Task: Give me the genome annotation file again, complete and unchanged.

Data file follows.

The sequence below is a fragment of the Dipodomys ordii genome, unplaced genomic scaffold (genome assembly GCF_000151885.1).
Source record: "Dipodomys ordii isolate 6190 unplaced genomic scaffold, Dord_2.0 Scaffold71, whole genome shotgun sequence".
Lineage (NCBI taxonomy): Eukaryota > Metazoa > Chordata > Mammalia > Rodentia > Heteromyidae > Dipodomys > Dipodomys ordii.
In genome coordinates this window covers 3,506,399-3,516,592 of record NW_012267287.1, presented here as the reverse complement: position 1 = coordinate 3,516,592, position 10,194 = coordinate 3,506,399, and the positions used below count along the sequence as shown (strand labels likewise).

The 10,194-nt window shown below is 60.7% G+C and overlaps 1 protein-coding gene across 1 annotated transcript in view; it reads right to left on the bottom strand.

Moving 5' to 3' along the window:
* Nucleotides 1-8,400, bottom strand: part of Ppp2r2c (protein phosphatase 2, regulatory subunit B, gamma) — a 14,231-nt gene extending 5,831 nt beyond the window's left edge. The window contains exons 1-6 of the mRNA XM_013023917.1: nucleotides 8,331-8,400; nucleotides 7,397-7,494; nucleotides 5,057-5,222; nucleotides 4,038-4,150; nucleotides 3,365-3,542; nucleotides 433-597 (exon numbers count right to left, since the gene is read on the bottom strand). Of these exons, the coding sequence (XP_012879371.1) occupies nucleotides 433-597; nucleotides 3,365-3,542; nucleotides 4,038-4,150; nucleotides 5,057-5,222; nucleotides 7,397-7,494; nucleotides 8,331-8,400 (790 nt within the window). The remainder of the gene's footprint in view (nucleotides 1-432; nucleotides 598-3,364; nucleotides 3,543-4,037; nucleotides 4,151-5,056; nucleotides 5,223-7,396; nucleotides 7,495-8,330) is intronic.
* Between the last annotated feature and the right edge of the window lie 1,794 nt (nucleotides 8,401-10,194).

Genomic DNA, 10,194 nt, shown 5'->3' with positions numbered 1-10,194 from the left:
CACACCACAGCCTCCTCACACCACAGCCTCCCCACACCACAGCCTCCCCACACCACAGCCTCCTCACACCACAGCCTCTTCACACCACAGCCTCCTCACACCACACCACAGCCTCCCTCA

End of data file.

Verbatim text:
The sequence below is a fragment of the Dipodomys ordii genome, unplaced genomic scaffold (genome assembly GCF_000151885.1).
Source record: "Dipodomys ordii isolate 6190 unplaced genomic scaffold, Dord_2.0 Scaffold71, whole genome shotgun sequence".
Lineage (NCBI taxonomy): Eukaryota > Metazoa > Chordata > Mammalia > Rodentia > Heteromyidae > Dipodomys > Dipodomys ordii.
In genome coordinates this window covers 3,506,399-3,516,592 of record NW_012267287.1, presented here as the reverse complement: position 1 = coordinate 3,516,592, position 10,194 = coordinate 3,506,399, and the positions used below count along the sequence as shown (strand labels likewise).

The 10,194-nt window shown below is 60.7% G+C and overlaps 1 protein-coding gene across 1 annotated transcript in view; it reads right to left on the bottom strand.

Moving 5' to 3' along the window:
* Nucleotides 1-8,400, bottom strand: part of Ppp2r2c (protein phosphatase 2, regulatory subunit B, gamma) — a 14,231-nt gene extending 5,831 nt beyond the window's left edge. The window contains exons 1-6 of the mRNA XM_013023917.1: nucleotides 8,331-8,400; nucleotides 7,397-7,494; nucleotides 5,057-5,222; nucleotides 4,038-4,150; nucleotides 3,365-3,542; nucleotides 433-597 (exon numbers count right to left, since the gene is read on the bottom strand). Of these exons, the coding sequence (XP_012879371.1) occupies nucleotides 433-597; nucleotides 3,365-3,542; nucleotides 4,038-4,150; nucleotides 5,057-5,222; nucleotides 7,397-7,494; nucleotides 8,331-8,400 (790 nt within the window). The remainder of the gene's footprint in view (nucleotides 1-432; nucleotides 598-3,364; nucleotides 3,543-4,037; nucleotides 4,151-5,056; nucleotides 5,223-7,396; nucleotides 7,495-8,330) is intronic.
* Between the last annotated feature and the right edge of the window lie 1,794 nt (nucleotides 8,401-10,194).

Genomic DNA, 10,194 nt, shown 5'->3' with positions numbered 1-10,194 from the left:
CACACCACAGCCTCCTCACACCACAGCCTCCCCACACCACAGCCTCCCCACACCACAGCCTCCTCACACCACAGCCTCTTCACACCACAGCCTCCTCACACCACACCACAGCCTCCCTCA